Like to sing along to something as you cook dinner? Know this - the humble kitchen radio is about to be obliterated by the mighty Media Phone, with embedded specialist Arc bidding to become its default platform.
While the OS platforms for mobile phones and small cheap computers are the subject of fierce debate, the choice of OS to run in the kitchen remains an open field, with few players even realising the battle has begun - the ideal time for a new player to launch itself as the ideal solution. Let us not forget that a long time ago Bill Gates reckoned the kitchen would be the natural environment for the PC.
The next OS battle ground - beside the biscuit tin
The Media Phone is basically a telephone with a screen; anyone old enough to remember the ICL One Per Desk will know the concept, only this time it's aimed at the kitchen radio.
ARC makes embedded systems from the silicon up, and has released a new stack that incorporates everything from chips to audio and video drivers. The OEM just provides a box in which to put the hardware, and the small matter of a user interface, and they've got a Media Phone.
ARC reckons its experience with audio is going to help a lot here, though devices like O2's Joggler and Verizon's Hub (pictured above) are already heading into the same space.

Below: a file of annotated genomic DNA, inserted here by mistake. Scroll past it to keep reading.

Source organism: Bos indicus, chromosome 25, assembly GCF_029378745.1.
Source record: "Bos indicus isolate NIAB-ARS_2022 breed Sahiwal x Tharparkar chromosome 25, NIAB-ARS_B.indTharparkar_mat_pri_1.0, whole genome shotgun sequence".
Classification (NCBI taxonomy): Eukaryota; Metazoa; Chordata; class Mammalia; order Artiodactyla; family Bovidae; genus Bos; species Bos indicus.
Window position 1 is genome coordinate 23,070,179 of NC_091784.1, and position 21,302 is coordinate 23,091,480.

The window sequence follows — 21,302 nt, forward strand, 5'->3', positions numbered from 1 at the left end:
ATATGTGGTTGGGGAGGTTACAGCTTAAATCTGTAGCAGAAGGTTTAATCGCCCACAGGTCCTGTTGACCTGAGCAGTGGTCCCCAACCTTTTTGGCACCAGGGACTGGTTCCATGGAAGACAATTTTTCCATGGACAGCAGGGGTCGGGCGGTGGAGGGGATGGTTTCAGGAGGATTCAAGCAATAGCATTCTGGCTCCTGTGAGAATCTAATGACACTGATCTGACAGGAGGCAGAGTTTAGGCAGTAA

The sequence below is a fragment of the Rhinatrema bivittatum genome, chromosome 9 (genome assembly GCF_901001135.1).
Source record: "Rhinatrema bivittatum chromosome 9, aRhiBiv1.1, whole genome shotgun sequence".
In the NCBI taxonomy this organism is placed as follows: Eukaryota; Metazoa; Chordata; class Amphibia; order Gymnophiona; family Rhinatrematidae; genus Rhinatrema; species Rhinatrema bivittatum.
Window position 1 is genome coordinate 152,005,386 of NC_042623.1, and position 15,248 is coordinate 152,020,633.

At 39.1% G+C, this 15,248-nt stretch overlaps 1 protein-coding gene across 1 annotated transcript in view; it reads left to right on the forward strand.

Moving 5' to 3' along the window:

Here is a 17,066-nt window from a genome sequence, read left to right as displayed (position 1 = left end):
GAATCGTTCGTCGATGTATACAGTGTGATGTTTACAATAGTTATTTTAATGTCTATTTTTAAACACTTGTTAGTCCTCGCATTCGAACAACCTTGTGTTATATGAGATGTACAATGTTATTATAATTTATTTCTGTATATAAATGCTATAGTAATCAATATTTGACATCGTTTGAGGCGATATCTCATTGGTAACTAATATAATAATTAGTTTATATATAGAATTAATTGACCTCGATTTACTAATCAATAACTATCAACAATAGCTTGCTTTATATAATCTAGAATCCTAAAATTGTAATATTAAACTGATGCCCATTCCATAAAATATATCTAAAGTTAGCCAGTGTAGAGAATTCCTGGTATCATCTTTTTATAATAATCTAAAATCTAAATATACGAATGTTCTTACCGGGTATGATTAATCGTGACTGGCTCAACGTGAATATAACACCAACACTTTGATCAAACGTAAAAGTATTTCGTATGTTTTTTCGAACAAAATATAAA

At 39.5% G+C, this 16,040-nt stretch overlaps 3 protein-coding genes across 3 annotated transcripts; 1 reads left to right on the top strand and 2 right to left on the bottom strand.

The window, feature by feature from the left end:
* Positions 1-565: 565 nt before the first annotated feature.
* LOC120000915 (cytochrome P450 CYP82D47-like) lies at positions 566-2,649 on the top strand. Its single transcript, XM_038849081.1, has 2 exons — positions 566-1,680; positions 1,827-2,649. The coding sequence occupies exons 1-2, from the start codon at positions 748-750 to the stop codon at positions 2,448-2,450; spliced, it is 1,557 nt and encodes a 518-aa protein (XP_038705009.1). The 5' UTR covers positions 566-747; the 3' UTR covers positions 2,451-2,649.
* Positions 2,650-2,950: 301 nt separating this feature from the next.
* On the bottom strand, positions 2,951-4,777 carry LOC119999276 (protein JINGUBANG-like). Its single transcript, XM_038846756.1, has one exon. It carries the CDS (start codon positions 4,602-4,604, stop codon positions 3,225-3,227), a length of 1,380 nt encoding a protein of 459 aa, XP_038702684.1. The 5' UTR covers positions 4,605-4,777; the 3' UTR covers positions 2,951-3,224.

The Joggler and other competition are heavily biased towards widgets and online content; which makes sense for a gadget that should be able to rely on mains power and always-on connectivity, but Arc doesn't provide the GUI, let alone the kind of AJAX widgets that will surely define the worktop computing environment. Arc might be able to provide the chips and an OS, but OEMs looking to source a widget engine might find themselves an alternatives to those too.
It's inconceivable that we won't see Android in this space; and Symbian could also be well placed if it could find the time. Instat reckons 31 million Media phones will generate between $4bn and $8bn from consumers come 2013, with business spending $3.3bn. If those figures are even half right, that will attract Microsoft's attention too.
Arc's platform is based on its own chips, its own OS and its own stack - the kind of proprietary solution that used to be so popular but now risks finding itself standing alone in the kitchen at the end of the party, at best. ®
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